July 29, 2014 SIGN IN | REGISTER
Roll Call

Must Members Report Spouses’ Stock Trades?

Q: I am a staffer for a Member of the House and one of my responsibilities is to help him meet his financial disclosure obligations. I know that there are new rules that require Members to report stock purchases and sales as soon as they are made. My question is whether we also have to report stock transactions made by the Member’s wife. I recall seeing guidance saying that spouses’ transactions do not have to be reported, but more recently I saw something suggesting that they do. What gives? 

A: The short answer is that Members must report their spouses’ stock transactions as well as their own. But, given the twists and turns that have led to that result, I can understand your confusion. 

The requirement to make timely disclosures of stock transactions appears in the Stop Trading on Congressional Knowledge Act. Since its enactment, much of the coverage of the STOCK Act has focused on its so-called ban on insider trading by Members and staffers. A lesser-known aspect of the act is that it imposes new disclosure requirements on Members. 

Specifically, Members must file a periodic transaction report whenever they engage in a personal financial transaction valued at more than $1,000 in stocks, bonds and certain other types of securities. The PTR must be filed within 30 days of when a Member becomes aware of a reportable transaction, or no later than 45 days after the date of the transaction, regardless of when the Member becomes aware of it. The new requirements also apply to many senior staffers. You may want to check whether it applies to you. 

The law directed the House and Senate Ethics committees to issue guidance on how to comply with the law’s provisions, including reporting transactions. In June, the committees did just that. 

One issue of contention was whether Members would be required to disclose transactions made by their spouses and dependent children. As you may know, Members’ annual financial disclosure statements, which report assets, liabilities and transactions on an annual basis, require disclosure of transactions by spouses and dependent children. The STOCK Act itself, however, did not explicitly impose this requirement. 

In the absence of clear direction from the law, the Ethics committees reached different conclusions on this point. The House Ethics Committee’s June 7 memorandum regarding PTRs stated that “the STOCK Act does not require the periodic reporting on a PTR of transactions in assets wholly owned by the filer’s spouse or dependent children.” The Senate committee’s June 15 memorandum reached the opposite conclusion, stating that filers “must disclose not only their own transactions that meet the threshold, but they must also disclose those of their spouses and dependent children.” 

Some observers were puzzled how two committees could reach different results when interpreting the same statute. But it is not surprising. Statutory language often lends itself to more than one reasonable interpretation. For example, lower courts often reach different conclusions about the exact same statutory language, leaving appellate courts to resolve the disagreement. In the case of the Stock Act, reasonable minds could differ over whether the PTR requirements were meant to extend to transactions by spouses and dependent children. Reasonable minds did, in fact, differ.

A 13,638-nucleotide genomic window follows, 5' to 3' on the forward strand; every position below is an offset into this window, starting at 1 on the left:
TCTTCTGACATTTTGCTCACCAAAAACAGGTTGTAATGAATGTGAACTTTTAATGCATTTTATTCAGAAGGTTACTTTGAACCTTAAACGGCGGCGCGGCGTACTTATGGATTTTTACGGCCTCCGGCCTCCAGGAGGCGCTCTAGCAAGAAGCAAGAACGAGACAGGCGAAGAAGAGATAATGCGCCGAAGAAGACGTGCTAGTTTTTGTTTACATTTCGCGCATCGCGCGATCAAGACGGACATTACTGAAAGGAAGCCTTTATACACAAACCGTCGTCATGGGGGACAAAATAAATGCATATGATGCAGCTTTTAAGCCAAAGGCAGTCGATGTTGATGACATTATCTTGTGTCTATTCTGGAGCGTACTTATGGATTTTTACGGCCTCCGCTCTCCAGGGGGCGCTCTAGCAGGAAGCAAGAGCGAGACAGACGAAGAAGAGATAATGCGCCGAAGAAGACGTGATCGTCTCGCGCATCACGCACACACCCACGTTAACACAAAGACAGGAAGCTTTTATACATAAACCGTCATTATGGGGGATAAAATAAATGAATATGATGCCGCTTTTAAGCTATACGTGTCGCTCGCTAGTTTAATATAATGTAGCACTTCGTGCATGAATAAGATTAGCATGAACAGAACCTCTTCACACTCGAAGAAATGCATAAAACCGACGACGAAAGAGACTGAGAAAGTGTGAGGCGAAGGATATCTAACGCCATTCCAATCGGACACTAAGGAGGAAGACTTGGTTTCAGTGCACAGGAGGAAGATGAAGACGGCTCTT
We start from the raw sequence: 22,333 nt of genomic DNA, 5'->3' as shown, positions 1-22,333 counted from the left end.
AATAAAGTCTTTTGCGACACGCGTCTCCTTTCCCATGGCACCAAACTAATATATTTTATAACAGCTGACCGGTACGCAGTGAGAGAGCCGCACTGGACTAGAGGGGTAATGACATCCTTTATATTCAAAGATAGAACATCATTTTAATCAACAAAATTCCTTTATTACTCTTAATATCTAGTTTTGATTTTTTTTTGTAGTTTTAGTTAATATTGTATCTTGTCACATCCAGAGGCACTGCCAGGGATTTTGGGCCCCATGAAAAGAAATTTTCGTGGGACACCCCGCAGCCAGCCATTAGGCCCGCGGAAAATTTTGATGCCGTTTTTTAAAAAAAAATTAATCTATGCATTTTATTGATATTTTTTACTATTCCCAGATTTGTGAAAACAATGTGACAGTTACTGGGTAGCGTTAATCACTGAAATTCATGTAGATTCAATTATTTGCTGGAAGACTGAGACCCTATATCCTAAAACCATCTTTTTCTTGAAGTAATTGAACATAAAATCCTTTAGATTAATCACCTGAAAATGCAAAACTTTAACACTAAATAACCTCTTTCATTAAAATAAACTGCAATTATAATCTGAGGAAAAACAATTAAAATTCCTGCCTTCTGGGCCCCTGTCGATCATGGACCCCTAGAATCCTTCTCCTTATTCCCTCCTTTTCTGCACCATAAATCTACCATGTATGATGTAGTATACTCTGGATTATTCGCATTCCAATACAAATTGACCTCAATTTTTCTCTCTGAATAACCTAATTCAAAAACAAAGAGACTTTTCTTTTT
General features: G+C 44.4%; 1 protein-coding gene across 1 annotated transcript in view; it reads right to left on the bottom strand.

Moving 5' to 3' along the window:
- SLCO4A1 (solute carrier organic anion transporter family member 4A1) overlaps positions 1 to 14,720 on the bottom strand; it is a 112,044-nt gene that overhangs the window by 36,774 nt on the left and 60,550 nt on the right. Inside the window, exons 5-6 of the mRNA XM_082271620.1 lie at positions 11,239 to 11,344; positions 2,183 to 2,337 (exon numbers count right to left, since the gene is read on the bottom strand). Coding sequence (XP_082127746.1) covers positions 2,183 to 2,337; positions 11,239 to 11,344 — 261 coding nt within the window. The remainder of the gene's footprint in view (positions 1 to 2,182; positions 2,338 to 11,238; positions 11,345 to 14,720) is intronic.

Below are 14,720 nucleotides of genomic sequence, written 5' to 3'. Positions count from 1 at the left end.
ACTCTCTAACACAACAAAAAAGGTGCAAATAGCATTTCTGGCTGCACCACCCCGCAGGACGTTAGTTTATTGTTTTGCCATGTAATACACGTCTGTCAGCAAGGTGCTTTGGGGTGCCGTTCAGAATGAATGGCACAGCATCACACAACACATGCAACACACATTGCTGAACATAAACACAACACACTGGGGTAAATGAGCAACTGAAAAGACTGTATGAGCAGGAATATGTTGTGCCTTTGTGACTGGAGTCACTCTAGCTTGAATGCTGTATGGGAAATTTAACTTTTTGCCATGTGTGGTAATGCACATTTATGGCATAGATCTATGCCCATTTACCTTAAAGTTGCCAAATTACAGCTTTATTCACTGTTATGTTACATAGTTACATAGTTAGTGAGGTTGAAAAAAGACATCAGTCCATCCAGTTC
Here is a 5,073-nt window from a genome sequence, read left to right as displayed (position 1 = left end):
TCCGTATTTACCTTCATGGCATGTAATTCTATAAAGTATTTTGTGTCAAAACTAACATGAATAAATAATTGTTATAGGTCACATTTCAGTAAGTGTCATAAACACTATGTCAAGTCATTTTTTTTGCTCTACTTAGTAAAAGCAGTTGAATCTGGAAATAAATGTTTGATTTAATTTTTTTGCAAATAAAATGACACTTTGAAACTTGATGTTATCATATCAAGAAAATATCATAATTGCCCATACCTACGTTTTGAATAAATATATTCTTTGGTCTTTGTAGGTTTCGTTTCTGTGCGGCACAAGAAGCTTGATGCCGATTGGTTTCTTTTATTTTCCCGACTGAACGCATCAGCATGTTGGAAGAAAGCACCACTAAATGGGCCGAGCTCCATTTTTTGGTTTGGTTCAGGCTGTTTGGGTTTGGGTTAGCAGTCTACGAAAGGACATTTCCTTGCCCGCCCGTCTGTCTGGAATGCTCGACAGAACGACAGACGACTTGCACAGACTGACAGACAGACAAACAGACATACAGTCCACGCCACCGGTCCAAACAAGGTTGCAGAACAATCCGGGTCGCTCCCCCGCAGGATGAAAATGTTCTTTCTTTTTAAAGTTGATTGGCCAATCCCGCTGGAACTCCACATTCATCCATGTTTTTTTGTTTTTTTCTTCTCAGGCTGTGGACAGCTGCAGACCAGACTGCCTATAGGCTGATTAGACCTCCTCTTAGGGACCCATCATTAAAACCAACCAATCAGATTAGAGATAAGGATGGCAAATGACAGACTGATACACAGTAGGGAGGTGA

Given the split, Congress stepped in. On Aug. 16, President Barack Obama signed an amendment to the STOCK Act that makes clear that transactions by spouses and dependent children must be reported. The next day, the House Ethics Committee issued revised guidance to accord with the amendment. 

The inclusion of transactions by spouses and children only further expands an obligation that was already quite demanding in the first place. The PTR requirement has caused many Members and staffers to increase the extent to which they monitor their investments. In general, it is not uncommon for an investor to leave transactions to a financial adviser, perhaps receiving quarterly updates. Now, those in Congress who are required to file PTRs need to monitor their transactions much more closely. 

The House Ethics memo states that filers are responsible for making sure that their broker, investment adviser, trustee or anyone else who makes reportable transactions all know that they must inform a filer. What counts as a reportable transaction is fairly technical and not always clear. Indeed, the House memorandum regarding the PTR requirement is 15 pages long. Thus, filers should make sure their advisers understand what counts as reportable, so they know when to inform the filer of a transaction. 

The inclusion of spouses’ and children’s transactions only complicates things. With any luck, your Member and his wife have a relationship such that she will not mind having her own investments made public as they occur. Just as your Member needs to monitor his own investment transactions, he will also now need a system to monitor his wife’s transactions as well. I hope they get along. 

And, one more thing. Don’t be late. Missing the deadline to report a transaction carries a $200 fine.  

C. Simon Davidson is a partner with the law firm McGuireWoods. Readers should not treat his column as legal advice.

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